A while back, I watched the movie The Terminal and the main character played by Tom Hanks learns to speak fluent English while he is stranded in the airport for more than a year. Which seems somewhat superfluous as I was of the opinion that picking up a new language when you grow older is not easy. But Tom Hanks' character manages to speak English quite fluently given his background.

Dr Martha Young-Scholten of University of Newcastle mentions that the movie accurately describes how someone would acquire a second language under naturalistic exposure:

Misrepresentations of complex issues such as adult second language (L2) acquisition are rife in the news media; one does not expect Hollywood to differ. Yet the 2004 film The Terminal (2004) gets it right. Stranded in a NY airport for a year, Tom Hanks’ character accurately depicts the early stages of acquisition and demonstrates how ample naturalistic exposure leads to advanced L2 proficiency. Hollywood also manages cultural nuances; initial communication fails because the authorities assume Hanks is attempting to immigrate when his purpose is one of pilgrimage.

If an individual is forced to use a language he is almost unfamiliar with, would it help him make significant progress in acquiring that language, regardless of his age?

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    $\begingroup$ see also: how-is-a-young-child-able-to-learn-language-so-easily $\endgroup$ Oct 10, 2012 at 2:04
  • $\begingroup$ This reminds me of the anecdotal evidence on how immersing/moving to a country where the language is the de facto, provides a huge difference. My personal experience agrees, though i suppose it is rooted it in how much attention is paid to the new language. I don't have to pay attention to the new language in my hometown. $\endgroup$ Oct 10, 2012 at 12:01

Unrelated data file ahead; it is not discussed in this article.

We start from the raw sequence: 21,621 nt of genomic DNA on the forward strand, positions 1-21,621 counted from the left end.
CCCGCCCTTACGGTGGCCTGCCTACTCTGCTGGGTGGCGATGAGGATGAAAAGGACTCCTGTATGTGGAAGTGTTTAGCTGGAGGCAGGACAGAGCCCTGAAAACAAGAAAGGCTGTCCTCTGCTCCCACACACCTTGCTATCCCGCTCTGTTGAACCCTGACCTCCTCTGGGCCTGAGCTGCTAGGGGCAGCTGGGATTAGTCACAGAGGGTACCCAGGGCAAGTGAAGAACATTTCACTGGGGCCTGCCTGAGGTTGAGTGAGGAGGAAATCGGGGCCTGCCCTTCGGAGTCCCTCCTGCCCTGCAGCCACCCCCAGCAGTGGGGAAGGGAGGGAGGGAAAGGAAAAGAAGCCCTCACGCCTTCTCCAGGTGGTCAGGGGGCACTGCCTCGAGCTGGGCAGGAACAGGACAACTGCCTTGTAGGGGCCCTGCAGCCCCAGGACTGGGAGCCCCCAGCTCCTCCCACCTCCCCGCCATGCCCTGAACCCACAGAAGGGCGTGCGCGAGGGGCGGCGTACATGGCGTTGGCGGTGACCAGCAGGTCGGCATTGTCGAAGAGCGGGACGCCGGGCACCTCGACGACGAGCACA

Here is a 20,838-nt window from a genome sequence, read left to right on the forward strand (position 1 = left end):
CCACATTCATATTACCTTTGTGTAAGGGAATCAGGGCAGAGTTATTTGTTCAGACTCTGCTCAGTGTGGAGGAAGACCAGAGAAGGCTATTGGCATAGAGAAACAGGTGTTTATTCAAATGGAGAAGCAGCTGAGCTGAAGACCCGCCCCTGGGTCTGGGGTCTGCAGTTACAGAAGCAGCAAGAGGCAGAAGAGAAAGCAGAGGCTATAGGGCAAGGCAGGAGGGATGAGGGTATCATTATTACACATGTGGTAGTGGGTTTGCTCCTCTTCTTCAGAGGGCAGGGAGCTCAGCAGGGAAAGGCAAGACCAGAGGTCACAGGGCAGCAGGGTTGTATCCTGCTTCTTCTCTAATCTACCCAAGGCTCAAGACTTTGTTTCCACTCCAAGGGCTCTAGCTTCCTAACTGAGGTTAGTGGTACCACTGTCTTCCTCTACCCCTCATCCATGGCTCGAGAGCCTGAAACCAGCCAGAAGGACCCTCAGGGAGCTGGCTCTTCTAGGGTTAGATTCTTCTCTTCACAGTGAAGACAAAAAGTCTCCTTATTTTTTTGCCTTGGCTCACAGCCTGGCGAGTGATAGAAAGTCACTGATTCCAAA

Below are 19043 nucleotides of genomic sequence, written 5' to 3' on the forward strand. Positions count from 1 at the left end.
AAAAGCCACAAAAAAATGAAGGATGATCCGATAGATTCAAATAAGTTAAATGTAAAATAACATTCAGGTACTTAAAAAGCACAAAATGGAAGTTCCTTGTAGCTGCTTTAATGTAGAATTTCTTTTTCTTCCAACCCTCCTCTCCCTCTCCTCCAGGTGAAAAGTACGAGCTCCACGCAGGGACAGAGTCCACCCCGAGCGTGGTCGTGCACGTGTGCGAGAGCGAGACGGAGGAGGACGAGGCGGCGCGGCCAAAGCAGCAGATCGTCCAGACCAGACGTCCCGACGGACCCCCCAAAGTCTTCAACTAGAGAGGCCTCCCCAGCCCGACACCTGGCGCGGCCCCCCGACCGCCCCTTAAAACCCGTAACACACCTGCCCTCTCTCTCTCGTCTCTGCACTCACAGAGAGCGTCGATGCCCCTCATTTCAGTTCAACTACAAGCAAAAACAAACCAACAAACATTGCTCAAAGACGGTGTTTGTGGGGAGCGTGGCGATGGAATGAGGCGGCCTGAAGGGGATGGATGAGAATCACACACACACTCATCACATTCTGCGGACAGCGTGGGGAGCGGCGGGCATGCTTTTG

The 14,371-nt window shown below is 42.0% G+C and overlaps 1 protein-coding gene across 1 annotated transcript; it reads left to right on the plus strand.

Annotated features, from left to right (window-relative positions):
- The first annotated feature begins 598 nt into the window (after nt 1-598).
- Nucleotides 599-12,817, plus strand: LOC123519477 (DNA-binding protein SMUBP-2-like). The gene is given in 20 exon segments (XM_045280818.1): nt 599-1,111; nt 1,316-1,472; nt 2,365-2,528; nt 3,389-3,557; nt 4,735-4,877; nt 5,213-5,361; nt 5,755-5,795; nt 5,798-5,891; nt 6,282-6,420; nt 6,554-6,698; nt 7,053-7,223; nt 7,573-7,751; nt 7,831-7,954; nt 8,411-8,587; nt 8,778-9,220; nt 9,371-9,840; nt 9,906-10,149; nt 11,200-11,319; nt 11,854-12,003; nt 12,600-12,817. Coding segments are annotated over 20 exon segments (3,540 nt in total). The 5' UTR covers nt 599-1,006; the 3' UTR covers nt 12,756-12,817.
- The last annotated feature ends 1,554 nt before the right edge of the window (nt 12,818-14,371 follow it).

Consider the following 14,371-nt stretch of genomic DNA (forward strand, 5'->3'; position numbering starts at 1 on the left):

• $\begingroup$ I watched this movie for the first time yesterday and winced every time there was a scene where Hanks' character appeared to be "learning" English with no assistance whatsoever from anyone. He suddenly understands the many words and ideas as if by magic. As I say, I found all this cringe-inducing.. $\endgroup$
    – user6255
    Jun 26, 2014 at 23:49

1 Answer 1


(Unfortunately, the links appear to be broken, so I will reply to the title and bolded question.)

Being forced to use a language you are unfamiliar with as a language technique is known as immersion learning. I could not find direct comparisons of adults and children, but based on evidence from educational systems, it appears that early immersion does not change the helpfulness of immersion learning outcomes compared to late immersion, but interestingly, it does appear to change the way we obtain those learning outcomes (Harley and Hart, 1997).

Evidence is found to support the main hypothesis that in late immersion starting in adolescence there will be a positive relationship between L2 [second language] outcomes and an analytical dimension of language aptitude, whereas in early immersion beginning in grade 1 a positive relationship will hold between L2 outcomes and memory ability. A further hypothesis that early immersion students will have higher language aptitude as a result of their early L2 exposure is not supported by the findings.

This would appear to at least partially satisfy the question. Since the question is about a fictional movie, I'll go out on a limb here and say that speculatively, an unrelated earlier study might be helpful in explaining why this could be the case.

Newport (1990) reported support for the hypothesis that language learning abilities decline because of the expansion of nonlinguistic cognitive abilities. It's conceivable this allows individuals increasing freedom to avoid using second language, but these nonlinguistic abilities may be unhelpful in cases of extended immersion learning as depicted in The Terminal.


  • Harley, B., & Hart, D. (1997). Language aptitude and second language proficiency in classroom learners of different starting ages. Studies in second language acquisition, 19(03), 379-400.
  • Newport, E. L. (1990), Maturational Constraints on Language Learning. Cognitive Science, 14: 11–28. doi: 10.1207/s15516709cog1401_2

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